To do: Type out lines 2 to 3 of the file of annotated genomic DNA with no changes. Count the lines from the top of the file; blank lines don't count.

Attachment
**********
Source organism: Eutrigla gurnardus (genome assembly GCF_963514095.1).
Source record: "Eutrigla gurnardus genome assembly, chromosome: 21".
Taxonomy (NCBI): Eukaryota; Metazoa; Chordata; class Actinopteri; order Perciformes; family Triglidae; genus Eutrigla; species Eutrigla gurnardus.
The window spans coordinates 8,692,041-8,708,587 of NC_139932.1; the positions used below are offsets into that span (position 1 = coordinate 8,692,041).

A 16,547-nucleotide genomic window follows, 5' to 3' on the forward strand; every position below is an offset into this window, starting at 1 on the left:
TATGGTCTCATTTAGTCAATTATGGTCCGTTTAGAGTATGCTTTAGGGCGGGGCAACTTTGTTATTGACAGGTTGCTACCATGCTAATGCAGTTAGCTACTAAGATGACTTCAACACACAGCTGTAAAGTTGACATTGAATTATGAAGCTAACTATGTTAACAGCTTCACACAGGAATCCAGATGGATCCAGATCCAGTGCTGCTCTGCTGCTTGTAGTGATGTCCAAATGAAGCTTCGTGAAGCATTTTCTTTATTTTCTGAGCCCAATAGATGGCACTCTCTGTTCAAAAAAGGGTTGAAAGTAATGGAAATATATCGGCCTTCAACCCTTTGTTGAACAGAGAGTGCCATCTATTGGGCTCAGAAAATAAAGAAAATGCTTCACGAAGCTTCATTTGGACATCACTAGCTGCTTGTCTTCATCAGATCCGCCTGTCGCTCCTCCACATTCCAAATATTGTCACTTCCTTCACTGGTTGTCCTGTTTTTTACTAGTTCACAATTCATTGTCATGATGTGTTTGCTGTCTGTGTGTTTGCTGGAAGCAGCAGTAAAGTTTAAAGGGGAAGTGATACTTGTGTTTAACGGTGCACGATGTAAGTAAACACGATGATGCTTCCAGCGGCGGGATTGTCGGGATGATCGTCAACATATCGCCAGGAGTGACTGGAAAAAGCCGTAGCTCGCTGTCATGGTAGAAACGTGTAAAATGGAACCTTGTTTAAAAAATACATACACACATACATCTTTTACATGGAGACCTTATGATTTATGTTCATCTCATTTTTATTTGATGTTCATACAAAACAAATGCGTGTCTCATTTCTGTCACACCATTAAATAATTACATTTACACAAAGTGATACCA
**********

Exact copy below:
Source record: "Eutrigla gurnardus genome assembly, chromosome: 21".
Taxonomy (NCBI): Eukaryota; Metazoa; Chordata; class Actinopteri; order Perciformes; family Triglidae; genus Eutrigla; species Eutrigla gurnardus.